Japan Geoscience Union Meeting 2016

Presentation information


Symbol A (Atmospheric and Hydrospheric Sciences) » A-AS Atmospheric Sciences, Meteorology & Atmospheric Environment

[A-AS12] Atmospheric Chemistry

Thu. May 26, 2016 9:00 AM - 10:30 AM 303 (3F)

Convener:*Hitoshi Irie(Center for Environmental Remote Sensing, Chiba University), Toshinobu Machida(National Institute for Environmental Studies), Hiroshi Tanimoto(National Institute for Environmental Studies), Yoko Iwamoto(Faculty of Science Division I, Tokyo University of Science), Chair:Yugo Kanaya(Department of Environmental Geochemical Cycle Research, Japan Agency for Marine-Earth Science and Technology), Hitoshi MATSUI(Graduate School of Environmental Studies, Nagoya University)

10:00 AM - 10:15 AM

[AAS12-17] Analysis of individual aerosol particles collected at the top of Mt. Fuji in 2014 and 2015

*Sena Doi1, Yoko Iwamoto1, Kazuhiko Miura1 (1.Tokyo University of science)

Keywords:Atmospheric aerosol, TEM, Individual particles analyses

Atmospheric aerosol particles impact on climate effects by scattering and absorbing solar radiation directly, and by changing radiative properties of clouds indirectly as cloud condensation nuclei (CCN). Climate effects of atmospheric aerosol depend to a large extent on physicochemical properties of individual particles. Morphological features and mixing states of individual particles in the free troposphere are important to investigate aging of particles during long-range transport and its potential impacts on climate. To elucidate morphological features and chemical composition of individual particles according to their sources and weather conditions, we collected aerosol samples at the summit of Mt. Fuji (35.36°N, 138.73°E, 3776 m a.s.l) located in the free troposphere during summer in 2014 and 2015.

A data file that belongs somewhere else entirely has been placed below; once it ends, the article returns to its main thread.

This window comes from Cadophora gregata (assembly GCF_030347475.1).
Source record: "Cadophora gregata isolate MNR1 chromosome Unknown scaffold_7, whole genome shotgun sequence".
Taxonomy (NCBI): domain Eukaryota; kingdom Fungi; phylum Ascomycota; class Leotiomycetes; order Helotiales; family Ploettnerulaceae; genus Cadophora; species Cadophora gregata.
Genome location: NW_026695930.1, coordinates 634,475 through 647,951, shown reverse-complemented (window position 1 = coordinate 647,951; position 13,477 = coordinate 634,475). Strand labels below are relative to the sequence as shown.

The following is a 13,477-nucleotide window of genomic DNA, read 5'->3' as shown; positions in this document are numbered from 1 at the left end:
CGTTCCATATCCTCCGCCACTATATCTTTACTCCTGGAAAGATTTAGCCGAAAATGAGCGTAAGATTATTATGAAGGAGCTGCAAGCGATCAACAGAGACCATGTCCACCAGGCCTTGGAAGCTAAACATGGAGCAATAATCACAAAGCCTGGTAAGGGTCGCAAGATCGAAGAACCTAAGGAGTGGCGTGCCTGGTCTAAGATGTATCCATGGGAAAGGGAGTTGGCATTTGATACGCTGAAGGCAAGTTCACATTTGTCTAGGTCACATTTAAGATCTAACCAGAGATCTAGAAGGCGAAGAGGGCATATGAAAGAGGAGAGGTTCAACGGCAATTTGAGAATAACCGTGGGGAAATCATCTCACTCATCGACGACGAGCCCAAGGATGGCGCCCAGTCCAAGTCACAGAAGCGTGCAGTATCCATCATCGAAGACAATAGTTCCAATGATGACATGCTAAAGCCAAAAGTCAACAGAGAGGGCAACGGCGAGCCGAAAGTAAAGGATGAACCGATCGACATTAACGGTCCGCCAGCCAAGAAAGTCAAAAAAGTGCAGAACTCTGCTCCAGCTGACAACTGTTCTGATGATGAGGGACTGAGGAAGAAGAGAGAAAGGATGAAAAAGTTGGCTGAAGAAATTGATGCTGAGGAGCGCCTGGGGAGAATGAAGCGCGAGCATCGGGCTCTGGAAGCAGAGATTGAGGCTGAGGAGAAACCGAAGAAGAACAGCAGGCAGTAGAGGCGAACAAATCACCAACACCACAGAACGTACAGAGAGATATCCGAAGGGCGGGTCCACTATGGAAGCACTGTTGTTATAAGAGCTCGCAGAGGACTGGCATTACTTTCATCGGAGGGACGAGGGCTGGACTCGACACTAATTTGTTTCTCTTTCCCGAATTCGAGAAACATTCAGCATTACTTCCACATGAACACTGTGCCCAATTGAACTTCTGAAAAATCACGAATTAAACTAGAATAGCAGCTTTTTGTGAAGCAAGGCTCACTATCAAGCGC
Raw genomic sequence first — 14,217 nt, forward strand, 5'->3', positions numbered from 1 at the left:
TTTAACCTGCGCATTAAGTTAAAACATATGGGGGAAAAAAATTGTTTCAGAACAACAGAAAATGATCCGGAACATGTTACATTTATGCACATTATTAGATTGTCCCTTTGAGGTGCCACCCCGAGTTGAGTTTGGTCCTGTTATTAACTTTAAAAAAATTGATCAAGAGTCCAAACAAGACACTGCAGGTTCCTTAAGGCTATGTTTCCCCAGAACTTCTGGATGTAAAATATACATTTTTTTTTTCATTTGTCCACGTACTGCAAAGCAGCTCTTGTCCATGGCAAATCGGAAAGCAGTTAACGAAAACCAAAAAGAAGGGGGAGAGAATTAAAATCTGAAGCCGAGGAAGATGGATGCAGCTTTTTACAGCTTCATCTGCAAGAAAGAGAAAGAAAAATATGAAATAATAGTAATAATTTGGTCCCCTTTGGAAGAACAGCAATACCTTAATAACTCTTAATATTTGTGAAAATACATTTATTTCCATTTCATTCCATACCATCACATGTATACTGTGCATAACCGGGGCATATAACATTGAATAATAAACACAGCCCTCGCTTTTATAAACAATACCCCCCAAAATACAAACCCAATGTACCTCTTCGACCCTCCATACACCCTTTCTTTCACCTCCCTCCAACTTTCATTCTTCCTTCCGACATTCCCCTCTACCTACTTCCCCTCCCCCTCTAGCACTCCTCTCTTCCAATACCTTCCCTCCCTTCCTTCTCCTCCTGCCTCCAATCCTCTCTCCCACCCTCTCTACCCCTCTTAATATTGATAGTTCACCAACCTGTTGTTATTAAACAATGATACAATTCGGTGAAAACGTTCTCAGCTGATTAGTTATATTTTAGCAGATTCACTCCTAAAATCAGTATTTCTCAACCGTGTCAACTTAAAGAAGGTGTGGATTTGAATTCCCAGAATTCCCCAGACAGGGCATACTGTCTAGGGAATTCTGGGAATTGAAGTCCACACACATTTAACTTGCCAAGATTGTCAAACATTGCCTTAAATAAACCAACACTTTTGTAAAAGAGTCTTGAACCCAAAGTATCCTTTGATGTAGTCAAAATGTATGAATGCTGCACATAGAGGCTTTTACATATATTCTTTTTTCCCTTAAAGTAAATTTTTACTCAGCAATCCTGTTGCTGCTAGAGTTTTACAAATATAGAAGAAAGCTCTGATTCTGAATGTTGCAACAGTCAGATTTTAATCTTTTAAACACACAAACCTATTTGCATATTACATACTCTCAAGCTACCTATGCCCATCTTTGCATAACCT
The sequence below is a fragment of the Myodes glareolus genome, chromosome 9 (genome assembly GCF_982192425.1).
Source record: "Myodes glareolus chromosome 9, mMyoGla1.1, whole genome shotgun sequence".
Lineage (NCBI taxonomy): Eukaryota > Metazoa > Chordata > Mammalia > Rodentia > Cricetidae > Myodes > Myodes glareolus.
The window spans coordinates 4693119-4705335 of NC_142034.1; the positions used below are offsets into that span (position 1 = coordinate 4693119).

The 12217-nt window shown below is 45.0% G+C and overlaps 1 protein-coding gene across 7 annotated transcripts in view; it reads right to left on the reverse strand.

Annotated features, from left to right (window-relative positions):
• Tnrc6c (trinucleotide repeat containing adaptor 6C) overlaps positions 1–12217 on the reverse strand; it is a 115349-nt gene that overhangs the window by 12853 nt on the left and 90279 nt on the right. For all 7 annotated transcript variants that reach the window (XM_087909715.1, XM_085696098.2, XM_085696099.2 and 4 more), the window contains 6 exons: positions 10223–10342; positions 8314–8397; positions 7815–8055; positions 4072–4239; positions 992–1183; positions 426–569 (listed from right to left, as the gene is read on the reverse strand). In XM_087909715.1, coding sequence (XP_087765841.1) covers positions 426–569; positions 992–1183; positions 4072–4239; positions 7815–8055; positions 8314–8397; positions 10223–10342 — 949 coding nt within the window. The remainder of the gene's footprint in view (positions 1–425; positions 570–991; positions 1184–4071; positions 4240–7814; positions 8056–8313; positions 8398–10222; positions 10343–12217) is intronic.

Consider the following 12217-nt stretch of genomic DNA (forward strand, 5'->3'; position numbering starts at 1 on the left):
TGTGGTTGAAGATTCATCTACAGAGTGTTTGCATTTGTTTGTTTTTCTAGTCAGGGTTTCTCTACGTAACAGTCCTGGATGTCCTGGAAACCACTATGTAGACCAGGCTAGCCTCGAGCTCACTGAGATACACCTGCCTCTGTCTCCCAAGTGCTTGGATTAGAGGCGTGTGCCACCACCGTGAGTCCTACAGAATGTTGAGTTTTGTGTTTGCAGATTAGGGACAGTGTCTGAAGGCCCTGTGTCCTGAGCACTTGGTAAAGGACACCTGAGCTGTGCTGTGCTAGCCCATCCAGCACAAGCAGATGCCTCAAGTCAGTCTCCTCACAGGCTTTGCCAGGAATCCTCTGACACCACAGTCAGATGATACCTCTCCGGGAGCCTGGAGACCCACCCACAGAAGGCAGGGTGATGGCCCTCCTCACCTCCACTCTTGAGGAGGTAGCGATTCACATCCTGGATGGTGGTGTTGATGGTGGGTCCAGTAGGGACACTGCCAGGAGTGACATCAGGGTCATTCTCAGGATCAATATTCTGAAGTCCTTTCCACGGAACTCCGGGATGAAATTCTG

The aerosol samples were obtained using a cascade impactor (the 50 % cut-off diameters of the stages were 0.25 μm and 1.0 μm) on carbon-coated collodion films for 1 hour at flow rate of about 0.55 L/min. To measure the heights of individual particles, particles were coated with Pt / Pd alloy at a shadowing angle of arctan 0.5. Size and chemical composition of individual particles were analyzed using a transmission electron microscope (TEM) equipped with an energy-dispersive X-ray (EDX) analyzer. In this study, 11 samples were obtained and analyzed. The backward trajectories and the average relative humidity (RH) along the trajectories were computed using the HYSPLIT trajectory model (https://ready.arl.noaa.gov/HYSPLIT_traj.php).
In this study, the particles were classified into 9 types (Figure1) based on their morphological features (Ueda et al., 2011). Most of particles were classified as eroded, dome-like or cluster particles. In this study, particles classified as the cluster particles were included in 6 samples. The cluster particles were comprised of some units of spherical or coccoid particles. It is reported that the cluster particles are formed under low RH and rich in sulfur (Ueda. et al., 2011). In this study, however the cluster particles were formed under high RH condition. Analysis based on backward trajectories indicates that the sizes of individual particles that constituted cluster particles depend on sources and weather conditions. Therefore, the formation mechanism of cluster particles has to be investigated further.